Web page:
Regardless of whom America selects to lead the executive and legislative branches in next week's elections, there must be a greater sense of urgency among our federal officials in addressing today's needs amid the COVID-19 outbreak, and tomorrow's needs as the auto industry navigates a technological future expected to look a lot different than it does now.
As of press time, there had not been an agreement between the White House, House and Senate on the next stimulus package. There's still the possibility of a deal before Election Day, but hope is dimming as each day passes. Every day without relief is another day millions have to confront difficult decisions, such as whether they can pay their car note or cover needed repairs — much less housing and other necessities.
Looking past the pandemic, the U.S. auto industry faces other persistent issues, which Audrey LaForest writes about in this week's issue.
Trade disputes can be stabilized relatively quickly, whether President Donald Trump remains in office or challenger Joe Biden is elected. The United States-Mexico-Canada Agreement is a win for the Trump administration and the industry, but ongoing conflicts with China and the European Union are counterproductive.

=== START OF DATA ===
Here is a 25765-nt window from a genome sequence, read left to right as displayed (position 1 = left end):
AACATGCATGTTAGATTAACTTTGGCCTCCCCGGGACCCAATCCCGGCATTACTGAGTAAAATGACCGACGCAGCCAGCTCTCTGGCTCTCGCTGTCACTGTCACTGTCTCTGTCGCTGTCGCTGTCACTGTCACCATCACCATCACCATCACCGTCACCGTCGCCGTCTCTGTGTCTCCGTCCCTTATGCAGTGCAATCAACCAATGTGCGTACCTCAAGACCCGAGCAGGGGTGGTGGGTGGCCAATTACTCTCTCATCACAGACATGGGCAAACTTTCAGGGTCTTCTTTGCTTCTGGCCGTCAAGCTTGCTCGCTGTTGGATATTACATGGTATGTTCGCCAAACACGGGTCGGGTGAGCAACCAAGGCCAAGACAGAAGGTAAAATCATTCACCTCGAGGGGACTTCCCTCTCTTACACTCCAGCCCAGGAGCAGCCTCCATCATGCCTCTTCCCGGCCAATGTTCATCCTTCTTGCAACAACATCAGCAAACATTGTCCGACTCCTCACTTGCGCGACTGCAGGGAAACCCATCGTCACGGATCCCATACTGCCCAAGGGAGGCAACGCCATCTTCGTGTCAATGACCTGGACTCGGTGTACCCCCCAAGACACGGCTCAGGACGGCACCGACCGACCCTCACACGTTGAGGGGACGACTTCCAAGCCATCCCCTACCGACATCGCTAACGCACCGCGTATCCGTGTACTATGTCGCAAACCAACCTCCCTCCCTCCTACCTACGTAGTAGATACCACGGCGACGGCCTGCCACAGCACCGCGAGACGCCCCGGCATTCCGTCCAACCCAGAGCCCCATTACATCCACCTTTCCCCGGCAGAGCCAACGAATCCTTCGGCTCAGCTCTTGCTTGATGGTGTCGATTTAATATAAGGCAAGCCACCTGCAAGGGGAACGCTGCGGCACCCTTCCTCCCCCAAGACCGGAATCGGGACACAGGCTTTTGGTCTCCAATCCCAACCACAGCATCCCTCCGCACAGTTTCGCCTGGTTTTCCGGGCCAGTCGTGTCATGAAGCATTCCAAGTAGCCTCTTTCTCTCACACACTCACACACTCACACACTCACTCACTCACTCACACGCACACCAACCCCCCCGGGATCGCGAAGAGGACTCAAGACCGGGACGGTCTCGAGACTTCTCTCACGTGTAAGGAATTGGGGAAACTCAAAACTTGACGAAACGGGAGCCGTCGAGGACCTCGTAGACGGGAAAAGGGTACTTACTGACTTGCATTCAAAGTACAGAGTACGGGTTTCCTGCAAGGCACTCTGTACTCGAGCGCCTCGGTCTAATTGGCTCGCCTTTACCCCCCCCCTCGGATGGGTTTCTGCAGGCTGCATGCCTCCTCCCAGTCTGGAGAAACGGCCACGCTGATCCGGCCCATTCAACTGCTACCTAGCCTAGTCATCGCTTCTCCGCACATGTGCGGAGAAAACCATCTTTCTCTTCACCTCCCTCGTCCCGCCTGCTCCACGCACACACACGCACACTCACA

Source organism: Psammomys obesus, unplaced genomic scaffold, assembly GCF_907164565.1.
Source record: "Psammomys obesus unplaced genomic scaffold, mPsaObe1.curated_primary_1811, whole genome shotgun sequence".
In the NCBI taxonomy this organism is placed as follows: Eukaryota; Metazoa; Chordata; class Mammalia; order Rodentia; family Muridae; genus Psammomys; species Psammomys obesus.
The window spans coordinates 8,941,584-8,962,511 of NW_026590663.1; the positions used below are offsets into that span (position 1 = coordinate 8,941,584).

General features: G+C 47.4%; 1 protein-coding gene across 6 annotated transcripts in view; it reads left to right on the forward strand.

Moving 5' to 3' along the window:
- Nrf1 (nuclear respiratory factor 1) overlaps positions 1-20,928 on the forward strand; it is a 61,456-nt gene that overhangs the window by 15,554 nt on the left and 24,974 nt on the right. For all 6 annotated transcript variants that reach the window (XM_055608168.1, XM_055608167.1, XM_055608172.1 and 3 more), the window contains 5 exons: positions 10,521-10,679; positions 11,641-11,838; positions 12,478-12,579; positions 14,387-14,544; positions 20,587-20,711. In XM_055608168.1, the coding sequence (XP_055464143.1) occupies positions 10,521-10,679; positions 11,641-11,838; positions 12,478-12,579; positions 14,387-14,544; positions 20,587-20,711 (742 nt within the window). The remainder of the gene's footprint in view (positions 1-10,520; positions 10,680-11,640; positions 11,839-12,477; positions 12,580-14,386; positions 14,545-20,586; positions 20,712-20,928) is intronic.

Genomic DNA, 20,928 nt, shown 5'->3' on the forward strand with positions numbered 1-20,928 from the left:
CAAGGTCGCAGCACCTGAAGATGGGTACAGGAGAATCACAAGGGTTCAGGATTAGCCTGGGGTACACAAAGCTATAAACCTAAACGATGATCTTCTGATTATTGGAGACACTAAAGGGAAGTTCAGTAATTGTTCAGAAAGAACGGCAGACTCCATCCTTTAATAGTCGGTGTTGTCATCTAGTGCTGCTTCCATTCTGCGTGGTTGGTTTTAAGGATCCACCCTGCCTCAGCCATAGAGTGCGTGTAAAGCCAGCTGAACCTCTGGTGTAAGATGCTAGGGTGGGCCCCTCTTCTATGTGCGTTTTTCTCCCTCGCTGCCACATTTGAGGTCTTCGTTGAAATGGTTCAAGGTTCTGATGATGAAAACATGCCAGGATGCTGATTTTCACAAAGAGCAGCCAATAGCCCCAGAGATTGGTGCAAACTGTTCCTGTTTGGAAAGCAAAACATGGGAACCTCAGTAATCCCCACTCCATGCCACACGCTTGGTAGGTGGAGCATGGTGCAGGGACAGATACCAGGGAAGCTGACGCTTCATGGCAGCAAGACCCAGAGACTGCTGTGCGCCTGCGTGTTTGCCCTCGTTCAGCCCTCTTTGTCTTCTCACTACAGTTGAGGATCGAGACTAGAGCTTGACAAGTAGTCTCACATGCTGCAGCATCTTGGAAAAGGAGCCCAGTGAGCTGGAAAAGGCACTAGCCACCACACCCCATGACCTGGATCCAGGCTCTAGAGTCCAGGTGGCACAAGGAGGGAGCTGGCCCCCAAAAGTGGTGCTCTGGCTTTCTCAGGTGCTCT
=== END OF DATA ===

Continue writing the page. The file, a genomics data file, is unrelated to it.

Longer term, federal officials must get on the same page regarding both electric vehicles and autonomous ones.
Trump has had the luxury of presiding during an era of low oil and fuel prices, spurring sales of high-margin light trucks. But as states such as California propose bolder steps to suppress pollution — and companies offer more compelling EVs, such as the new Hummer pickup — ownership may spread faster than projected. An inadequate charging infrastructure could stymie progress, leaving automakers hard-pressed to earn returns on gargantuan EV investments.
Even trickier is developing a federal framework for the rollout of autonomous vehicles. Attempts to make progress have stalled in the House and Senate over the last two years. We're glad to see, however, agreement on both sides of the aisle — Democrat Debbie Dingell of Michigan and the GOP's Bob Latta of Ohio — that AVs are a priority in the next session of Congress.
No question lawmakers have their work cut out for them in the age of COVID, but it's no time to ignore the auto industry.